Indy Chamber might incite a little road rage by proposing a commuter tax that would allow Indianapolis to collect revenue from those who work in the city but live outside county lines.
It’s a commendable move, though, given the logic and fairness inherent in asking 200,000 people who travel into Marion County for work to help pay for the roads and public safety they enjoy. And it’s a good idea to think regionally since you cannot be a suburb of nothing.
But such a tax should come with strings, since politicians tend to see more taxes as the solution for most every problem.
For starters, how about a statutory cap on state income taxes? A maximum of 6 percent—including local income taxes—seems reasonable. (Marion County residents now pay 1.62 percent in addition to their 3.4 percent state levy.) Indiana officials are rightfully proud of our low-tax environment for business, but the state won’t stay competitive by socking it to individuals.
The income-tax scale also should be based on wages: Indiana is one of just seven states that charge the same rate for everyone, a fact former Gov. Mitch Daniels tried unsuccessfully to change. One option would be to tack on a modest commuter tax only for those above a certain income threshold, capturing revenue from executives of Indianapolis companies who live elsewhere.
A second set of strings could govern how commuter tax revenue is used. The funds should be spent on clearly defined services or public infrastructure, not turned into a pool of money to subsidize private real estate developments and sports franchises.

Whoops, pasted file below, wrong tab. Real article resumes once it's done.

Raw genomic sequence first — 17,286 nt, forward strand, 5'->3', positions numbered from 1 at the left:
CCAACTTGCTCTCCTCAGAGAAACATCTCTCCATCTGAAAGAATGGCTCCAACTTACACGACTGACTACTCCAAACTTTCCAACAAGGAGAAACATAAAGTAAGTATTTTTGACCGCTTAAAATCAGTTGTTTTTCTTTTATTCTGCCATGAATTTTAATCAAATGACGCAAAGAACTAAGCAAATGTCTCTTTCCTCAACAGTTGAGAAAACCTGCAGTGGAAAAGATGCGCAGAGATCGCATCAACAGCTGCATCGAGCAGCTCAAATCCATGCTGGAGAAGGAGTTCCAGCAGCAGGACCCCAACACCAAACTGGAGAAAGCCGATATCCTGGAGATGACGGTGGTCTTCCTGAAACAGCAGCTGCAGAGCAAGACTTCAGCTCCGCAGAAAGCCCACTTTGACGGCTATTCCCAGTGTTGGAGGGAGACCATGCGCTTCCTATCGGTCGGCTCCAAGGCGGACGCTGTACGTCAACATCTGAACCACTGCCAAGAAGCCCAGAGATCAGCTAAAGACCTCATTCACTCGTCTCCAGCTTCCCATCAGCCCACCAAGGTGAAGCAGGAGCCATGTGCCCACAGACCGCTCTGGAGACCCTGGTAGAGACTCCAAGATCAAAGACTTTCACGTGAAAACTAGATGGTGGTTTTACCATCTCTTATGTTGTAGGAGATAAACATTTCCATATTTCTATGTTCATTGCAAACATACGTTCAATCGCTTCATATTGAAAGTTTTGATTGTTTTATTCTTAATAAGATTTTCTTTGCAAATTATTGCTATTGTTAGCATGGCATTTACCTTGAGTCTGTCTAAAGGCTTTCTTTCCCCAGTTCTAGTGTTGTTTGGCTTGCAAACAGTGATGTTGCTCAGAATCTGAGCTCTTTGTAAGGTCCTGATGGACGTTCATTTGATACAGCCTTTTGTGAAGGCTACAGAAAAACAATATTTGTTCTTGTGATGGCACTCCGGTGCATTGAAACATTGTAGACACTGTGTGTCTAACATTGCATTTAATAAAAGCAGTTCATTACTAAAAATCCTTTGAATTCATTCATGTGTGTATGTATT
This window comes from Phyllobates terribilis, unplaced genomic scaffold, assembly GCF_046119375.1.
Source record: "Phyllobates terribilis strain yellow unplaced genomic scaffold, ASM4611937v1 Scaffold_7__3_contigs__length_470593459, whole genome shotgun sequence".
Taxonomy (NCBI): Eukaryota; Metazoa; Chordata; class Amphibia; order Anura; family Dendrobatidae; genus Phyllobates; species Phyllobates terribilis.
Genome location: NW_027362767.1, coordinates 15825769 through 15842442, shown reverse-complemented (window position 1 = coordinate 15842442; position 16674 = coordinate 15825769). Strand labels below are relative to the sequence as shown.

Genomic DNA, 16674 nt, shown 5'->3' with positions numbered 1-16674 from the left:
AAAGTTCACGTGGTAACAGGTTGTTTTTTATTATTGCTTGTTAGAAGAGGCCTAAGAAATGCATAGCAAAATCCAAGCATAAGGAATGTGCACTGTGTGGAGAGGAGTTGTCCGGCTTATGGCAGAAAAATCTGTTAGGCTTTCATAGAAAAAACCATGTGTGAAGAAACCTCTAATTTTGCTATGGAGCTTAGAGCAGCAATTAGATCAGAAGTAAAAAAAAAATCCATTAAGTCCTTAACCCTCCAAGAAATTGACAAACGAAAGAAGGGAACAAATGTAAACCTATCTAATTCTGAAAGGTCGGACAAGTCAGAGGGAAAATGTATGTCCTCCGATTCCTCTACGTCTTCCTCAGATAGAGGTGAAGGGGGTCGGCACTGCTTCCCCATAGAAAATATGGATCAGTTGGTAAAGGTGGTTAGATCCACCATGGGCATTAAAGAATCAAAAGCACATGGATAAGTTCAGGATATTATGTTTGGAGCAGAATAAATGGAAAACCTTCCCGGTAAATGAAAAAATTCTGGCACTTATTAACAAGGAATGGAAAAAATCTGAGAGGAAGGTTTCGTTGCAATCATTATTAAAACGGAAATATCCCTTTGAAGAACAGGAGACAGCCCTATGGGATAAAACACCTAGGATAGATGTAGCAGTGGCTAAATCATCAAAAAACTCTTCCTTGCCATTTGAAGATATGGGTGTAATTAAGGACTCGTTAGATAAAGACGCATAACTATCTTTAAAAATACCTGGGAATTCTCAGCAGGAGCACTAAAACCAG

A commuter tax is not a new idea. A policy study group in 2006 called for a local option income tax of up to one-quarter of a percent collected by the county where a person works. Assuming an average commuter income of $50,000, such a tax would generate $25 million per year for Marion County. That could make a big difference for a city with more workers who live elsewhere per capita than any of its U.S. peers, thanks in large part to the broad boundaries created by Unigov.
But the change will require a change in state law, one Indy Chamber vows to push starting with the 2015 legislative session. CEO Michael Huber, who served as deputy mayor for economic development under Indianapolis Mayor Greg Ballard, called the issue one of the group’s top five priorities.
The effort will run into plenty of opposition since it would raise taxes, but also because some will see it as only benefiting cities. Sen. Brant Hershman, R-Buck Creek, called the idea “in essence taxation without representation.”
Actually, the situation is more like representation without taxation. Downtown office buildings have ample representation—of folks from Avon, Carmel, Fishers, Greenwood and Noblesville who enjoy the services of the big city without paying its sky-high property taxes.•
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